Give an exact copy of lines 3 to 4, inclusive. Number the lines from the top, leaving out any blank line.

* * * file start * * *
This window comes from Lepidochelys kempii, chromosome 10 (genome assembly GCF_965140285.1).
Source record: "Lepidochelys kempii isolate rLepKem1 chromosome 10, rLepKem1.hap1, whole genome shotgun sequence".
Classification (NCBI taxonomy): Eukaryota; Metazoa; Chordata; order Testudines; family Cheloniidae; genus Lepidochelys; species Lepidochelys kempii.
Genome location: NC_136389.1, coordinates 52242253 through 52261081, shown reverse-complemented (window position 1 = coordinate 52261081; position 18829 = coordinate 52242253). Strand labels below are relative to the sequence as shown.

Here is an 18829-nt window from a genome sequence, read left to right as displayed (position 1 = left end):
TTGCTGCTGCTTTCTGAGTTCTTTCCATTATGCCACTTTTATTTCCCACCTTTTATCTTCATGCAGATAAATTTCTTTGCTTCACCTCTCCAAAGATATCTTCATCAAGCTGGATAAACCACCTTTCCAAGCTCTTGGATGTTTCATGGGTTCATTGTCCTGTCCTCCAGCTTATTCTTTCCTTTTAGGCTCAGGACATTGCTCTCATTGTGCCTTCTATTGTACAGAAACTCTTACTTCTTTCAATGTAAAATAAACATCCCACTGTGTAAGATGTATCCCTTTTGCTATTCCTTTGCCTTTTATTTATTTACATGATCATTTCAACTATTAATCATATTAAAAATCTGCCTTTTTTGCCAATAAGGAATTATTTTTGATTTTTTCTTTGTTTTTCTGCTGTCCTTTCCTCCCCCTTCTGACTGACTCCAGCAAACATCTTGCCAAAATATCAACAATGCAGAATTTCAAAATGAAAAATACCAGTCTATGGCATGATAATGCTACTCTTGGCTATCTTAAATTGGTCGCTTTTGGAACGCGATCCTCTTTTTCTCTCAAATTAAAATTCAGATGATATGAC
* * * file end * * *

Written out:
Classification (NCBI taxonomy): Eukaryota; Metazoa; Chordata; order Testudines; family Cheloniidae; genus Lepidochelys; species Lepidochelys kempii.
Genome location: NC_136389.1, coordinates 52242253 through 52261081, shown reverse-complemented (window position 1 = coordinate 52261081; position 18829 = coordinate 52242253). Strand labels below are relative to the sequence as shown.